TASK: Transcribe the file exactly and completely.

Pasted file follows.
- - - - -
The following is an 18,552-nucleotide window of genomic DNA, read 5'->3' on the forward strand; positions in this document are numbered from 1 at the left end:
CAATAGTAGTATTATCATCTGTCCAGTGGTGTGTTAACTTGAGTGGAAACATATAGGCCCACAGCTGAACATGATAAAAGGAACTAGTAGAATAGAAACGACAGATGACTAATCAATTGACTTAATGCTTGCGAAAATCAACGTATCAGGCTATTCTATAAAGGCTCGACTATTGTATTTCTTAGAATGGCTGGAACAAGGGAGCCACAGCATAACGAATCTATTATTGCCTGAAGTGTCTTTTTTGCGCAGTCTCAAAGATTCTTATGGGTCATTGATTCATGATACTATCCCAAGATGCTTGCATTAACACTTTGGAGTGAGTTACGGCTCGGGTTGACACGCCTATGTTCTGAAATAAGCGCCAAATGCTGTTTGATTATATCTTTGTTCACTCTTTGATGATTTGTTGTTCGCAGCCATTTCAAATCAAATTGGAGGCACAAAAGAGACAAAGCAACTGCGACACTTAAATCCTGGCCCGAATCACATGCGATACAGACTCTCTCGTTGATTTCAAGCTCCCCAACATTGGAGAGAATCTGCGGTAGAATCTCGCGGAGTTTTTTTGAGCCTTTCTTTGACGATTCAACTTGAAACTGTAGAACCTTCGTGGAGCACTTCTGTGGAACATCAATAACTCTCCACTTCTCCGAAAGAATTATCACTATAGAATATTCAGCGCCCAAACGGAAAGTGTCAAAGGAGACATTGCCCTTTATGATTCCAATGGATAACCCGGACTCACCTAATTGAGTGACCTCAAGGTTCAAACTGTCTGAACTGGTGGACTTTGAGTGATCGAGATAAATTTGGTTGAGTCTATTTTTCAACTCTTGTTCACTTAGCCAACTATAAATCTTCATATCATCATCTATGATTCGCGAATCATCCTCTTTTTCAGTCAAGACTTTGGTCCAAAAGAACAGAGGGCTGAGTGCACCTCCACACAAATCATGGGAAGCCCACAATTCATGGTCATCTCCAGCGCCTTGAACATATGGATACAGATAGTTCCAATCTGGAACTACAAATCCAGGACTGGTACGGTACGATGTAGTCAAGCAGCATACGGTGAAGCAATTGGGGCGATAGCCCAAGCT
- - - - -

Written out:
The following is an 18,552-nucleotide window of genomic DNA, read 5'->3' on the forward strand; positions in this document are numbered from 1 at the left end:
CAATAGTAGTATTATCATCTGTCCAGTGGTGTGTTAACTTGAGTGGAAACATATAGGCCCACAGCTGAACATGATAAAAGGAACTAGTAGAATAGAAACGACAGATGACTAATCAATTGACTTAATGCTTGCGAAAATCAACGTATCAGGCTATTCTATAAAGGCTCGACTATTGTATTTCTTAGAATGGCTGGAACAAGGGAGCCACAGCATAACGAATCTATTATTGCCTGAAGTGTCTTTTTTGCGCAGTCTCAAAGATTCTTATGGGTCATTGATTCATGATACTATCCCAAGATGCTTGCATTAACACTTTGGAGTGAGTTACGGCTCGGGTTGACACGCCTATGTTCTGAAATAAGCGCCAAATGCTGTTTGATTATATCTTTGTTCACTCTTTGATGATTTGTTGTTCGCAGCCATTTCAAATCAAATTGGAGGCACAAAAGAGACAAAGCAACTGCGACACTTAAATCCTGGCCCGAATCACATGCGATACAGACTCTCTCGTTGATTTCAAGCTCCCCAACATTGGAGAGAATCTGCGGTAGAATCTCGCGGAGTTTTTTTGAGCCTTTCTTTGACGATTCAACTTGAAACTGTAGAACCTTCGTGGAGCACTTCTGTGGAACATCAATAACTCTCCACTTCTCCGAAAGAATTATCACTATAGAATATTCAGCGCCCAAACGGAAAGTGTCAAAGGAGACATTGCCCTTTATGATTCCAATGGATAACCCGGACTCACCTAATTGAGTGACCTCAAGGTTCAAACTGTCTGAACTGGTGGACTTTGAGTGATCGAGATAAATTTGGTTGAGTCTATTTTTCAACTCTTGTTCACTTAGCCAACTATAAATCTTCATATCATCATCTATGATTCGCGAATCATCCTCTTTTTCAGTCAAGACTTTGGTCCAAAAGAACAGAGGGCTGAGTGCACCTCCACACAAATCATGGGAAGCCCACAATTCATGGTCATCTCCAGCGCCTTGAACATATGGATACAGATAGTTCCAATCTGGAACTACAAATCCAGGACTGGTACGGTACGATGTAGTCAAGCAGCATACGGTGAAGCAATTGGGGCGATAGCCCAAGCT